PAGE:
This article appeared on NEXT CITY July 26, 2016 titled How One African City Is Flipping the Script on Urban Development
From Wall Street to the World Bank, people are looking at Kampala as a model for how cities can finance their futures, writes Liam Taylor
Joseph Aliguma is perched on the bull bars of a minibus, listing his expenses. Every day he drives his 14-seater “taxi” between Kibale, in western Uganda, and the capital Kampala, rising as early as four and sometimes not resting until 11 at night. There are loading fees, he says. Add to that insurance, petrol, engine oil, filters. And then there is the fee — 120,000 shillings ($36 U.S.) a month — that he must pay to the city authority. It’s too high, he thinks, but ordinary people like him have no power to change things. “It’s not our country, so we have to pay.”
Kampala is a city in upheaval, and Joseph’s resignation is one sign of change. It is five years since the creation of the Kampala Capital City Authority (KCCA), a new executive body charged with improving services in the city. One of its first priorities was to overhaul tax collection. Revenues have soared from Sh30 billion ($9 million U.S.) in 2010/11 to Sh81 billion ($24 million U.S.) last year, a rise of 89 percent after inflation.
“It’s a significant achievement,” says Roland White, global lead for city management, governance and financing at the World Bank. “I’m just not aware of any other big African city which has done what Kampala has done in proportional terms.”
He is not alone in his enthusiasm. The World Bank is pouring money into the city for road and drainage projects. KCCA officials are regular speakers at international conferences. Last year Global Credit Ratings, a South African agency, gave Kampala an “A” rating for its long-term debt, which could pave the way for a municipal bond issue. There is some way to go yet, but if a bond materializes it would be a first for Uganda, and a rare sight in Africa more generally: a symbol that Kampala has got its finances in order and is open for investment.
But for all the plaudits, much of that extra revenue has been squeezed from people like Joseph — taxi drivers and small businesses, who are struggling to get by. Many Kampalans feel disempowered by reform. The KCCA’s powerful executive director is appointed directly by the president, and overseen by a Minister for Kampala in cabinet. While the authority’s technocratic vim excites international experts, it alienates the locals. “The KCCA doesn’t listen,” says Naswif Kiggundu, a trader. “They do each and every thing from the top.”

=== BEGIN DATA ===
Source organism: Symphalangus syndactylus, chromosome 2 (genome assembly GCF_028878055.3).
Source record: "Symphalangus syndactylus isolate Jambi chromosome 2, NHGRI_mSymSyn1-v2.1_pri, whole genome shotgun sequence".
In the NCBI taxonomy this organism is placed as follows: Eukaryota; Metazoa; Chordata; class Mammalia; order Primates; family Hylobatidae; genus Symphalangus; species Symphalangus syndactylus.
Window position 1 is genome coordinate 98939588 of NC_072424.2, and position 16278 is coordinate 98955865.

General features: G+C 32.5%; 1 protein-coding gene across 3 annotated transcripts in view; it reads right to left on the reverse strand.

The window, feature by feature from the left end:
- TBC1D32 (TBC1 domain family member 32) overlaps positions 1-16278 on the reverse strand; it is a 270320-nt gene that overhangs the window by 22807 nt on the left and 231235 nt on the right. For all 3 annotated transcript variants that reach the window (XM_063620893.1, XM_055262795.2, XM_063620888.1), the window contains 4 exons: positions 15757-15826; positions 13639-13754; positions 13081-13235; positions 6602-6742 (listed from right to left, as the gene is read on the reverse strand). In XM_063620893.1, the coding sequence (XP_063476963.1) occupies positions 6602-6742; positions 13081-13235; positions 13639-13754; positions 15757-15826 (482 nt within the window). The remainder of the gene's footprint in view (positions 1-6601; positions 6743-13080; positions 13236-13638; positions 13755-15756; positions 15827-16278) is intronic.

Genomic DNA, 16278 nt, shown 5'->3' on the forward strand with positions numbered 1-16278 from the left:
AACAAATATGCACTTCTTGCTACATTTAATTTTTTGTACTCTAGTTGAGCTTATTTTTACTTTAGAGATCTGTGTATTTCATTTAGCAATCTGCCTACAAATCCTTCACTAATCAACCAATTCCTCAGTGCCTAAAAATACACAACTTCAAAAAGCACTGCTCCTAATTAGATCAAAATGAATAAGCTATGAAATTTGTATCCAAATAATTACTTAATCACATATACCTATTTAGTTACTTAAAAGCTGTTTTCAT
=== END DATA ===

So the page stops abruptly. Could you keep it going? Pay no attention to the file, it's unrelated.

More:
If this is a local story, it carries lessons for a continent. African cities will triple in size by 2050. Greater connectivity and economies of scale could unleash a “miracle of productivity,” in the words of Paul Collier, a development economist. For that to happen, all those extra people will need places to live and ways to get around. The World Bank puts sub-Saharan Africa’s infrastructure needs at $93 billion U.S. a year, much of it in cities. Services, too, will need funding. Africa is urbanizing at a lower level of income than other parts of the world. The money will have to come from somewhere.
“I’m just not aware of any other big African city which has done what Kampala has done in proportional terms.”
The obvious place is from cities themselves. “Local financial sources will be the future for urban development,” says Ananda Weliwita, an economist at UN-Habitat. “There’s no other choice.” Government negotiators and policy wonks from around the world are meeting this week in Surabaya, Indonesia, to polish the draft of a “New Urban Agenda”; the final declaration will be unveiled at the UN-Habitat III conference in Quito this October, shaping conversations for the next 20 years. Preliminary discussions envisage local finance as one three planks of change, alongside regulation and urban design.
Weliwita enthuses about the revenue-raising possibilities for cities. “In many cases they don’t even know that they have this potential,” he says. That potential must be realized in living cities, not in a conference hall. Kampala, with all its contentions and compromises, is as good a place as any to start.
A CULTURE OF RESISTANCE
Like Rome or San Francisco, Kampala was built on seven hills: a small colonial centre on one peak, with the palace of the Buganda king on another. Today, it slouches across 24, a low-rise sprawl that stretches to the shores of Lake Victoria. The resident population of 1.8 million swells to 4.5 million during the day, and is growing at 4 percent a year.
The city has an unruly reputation, bound up with its youthful demographics and strong local identity. “A culture of resistance has become part and parcel of what Kampala is,” says Nansozi Muwanga, head of politics at Makerere University. In the past the government starved the city of funds as retaliation for its stubbornly oppositionist leanings. The pre-reform city council, for its part, was notorious for crooked contracts and crumbling services: In one protest, grumpy residents pretended to catch fish from flooded potholes.